If you randomly pick a person out of the school’s population, you have a higher chance of finding a woman than a non-engineering major. Since we are the top ranked engineering school in the nation, the question that pops up in some minds is:
“Why would you ever come here for anything else?”
Other than the majors that help build up a good engineering curriculum (Math, Chemistry, etc), it sounds like a fair question. This doesn’t leave many other majors left. What I have in mind are the people who get Economics degrees from Mines.
I’m not going to say anything bad about students who decide to study Economics here. They might have some valid points about their experiences.
There’s only one required economics class here and it has many different names: EBGN201, Principles of Economics, “that economics course that made me hate economics” and “that one course we’re being forced to take for no reason.” I didn’t take that course here, but the general Helpful hints on how to be successful at Fall Career Fair consensus is that many people don’t like it. This develops this bias against the Economics department and the major in general. What everybody seems to forget to realize is that economics, as defined by Wikipedia, “is the social science that seeks to describe the factors which determine the production, distribution and consumption of goods and services.”
With that, one can interpret it in whatever sense they want. I think of it as the study of making the best decisions you can with the information you’re given. It’s a vital skill to have even a basic understanding of and our school does a great job teaching you the analytical side of it all. Instead of asking you how economics makes you feel and what you think is right, the department here takes partial derivatives and uses math to solve for optimal solutions.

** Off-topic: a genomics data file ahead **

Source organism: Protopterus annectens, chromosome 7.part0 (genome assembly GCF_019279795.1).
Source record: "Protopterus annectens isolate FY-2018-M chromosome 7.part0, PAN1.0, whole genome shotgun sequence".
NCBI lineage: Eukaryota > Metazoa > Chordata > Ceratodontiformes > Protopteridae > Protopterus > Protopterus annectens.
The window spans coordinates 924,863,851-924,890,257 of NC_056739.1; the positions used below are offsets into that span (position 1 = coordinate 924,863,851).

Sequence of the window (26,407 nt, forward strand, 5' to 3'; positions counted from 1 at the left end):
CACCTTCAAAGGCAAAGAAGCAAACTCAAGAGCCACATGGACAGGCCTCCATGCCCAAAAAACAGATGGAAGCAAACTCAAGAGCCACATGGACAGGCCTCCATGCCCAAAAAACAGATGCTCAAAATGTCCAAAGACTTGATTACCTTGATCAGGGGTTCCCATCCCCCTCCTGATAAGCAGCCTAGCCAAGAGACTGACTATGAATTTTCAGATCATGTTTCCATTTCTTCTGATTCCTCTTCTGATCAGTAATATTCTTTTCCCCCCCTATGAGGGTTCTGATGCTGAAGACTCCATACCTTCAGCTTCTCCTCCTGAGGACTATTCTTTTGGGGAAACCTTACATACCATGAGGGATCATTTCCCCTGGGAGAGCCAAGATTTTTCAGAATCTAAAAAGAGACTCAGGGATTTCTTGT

You may have had a bad experience with EBGN201. I’m sorry that it turned out that way, but I’m going to tell you something: the higher level EBGN classes are more interesting and are more relevant. So think twice before you say you’ll never take an economics class here again. Try Intermediate Micro/Macroeconomics or Operations Research or Econometrics for the beginning of a semester and see that it’s not as bad as you think.
And for any of you wondering why there are Economics majors here on campus, don’t bother trying to bash them for it. Their field of study revolves around making optimal decisions and they’re making the best one for them. The average salary for an Economics major from Mines is a pretty good reason to be in it, too.
October 9, 2015 @ 6:30 pm dave pacific
Perceptive economists at oil companies were MIA (missing in action) in 2014 as world oil supply kept rising faster than demand but the oil companies kept investing like the boom would go on forever.
Perceptive economists at mining companies were also MIA as China’s manufacturing and infrastructure demand for copper and other key minerals peaked and then began falling while supply kept rising.
Hence the absence of perceptive economists at oil and mining companies in 2013-2015 has resulted in the erasure of hundreds of billions of dollars from their sectors’ market cap and severe stresses in their corporate HR as projects and people and financial resources get eliminated.
Boom and bust in natural resources is how it is always explained because generally people involved don’t really respect classic supply & demand economics and prepare accordingly but instead get over-leveraged and wait too long and react too late.
CSM degree options in fields other than natural resource extraction …. e.g. civil, environmental, biochem, physics, EE, chem, materials, computer,math, and yes economics …. have the big advantage of not being tied to a specific commodity supply&demand graph.
Really understanding supply & demand can make the road ahead smoother for today’s perceptive students.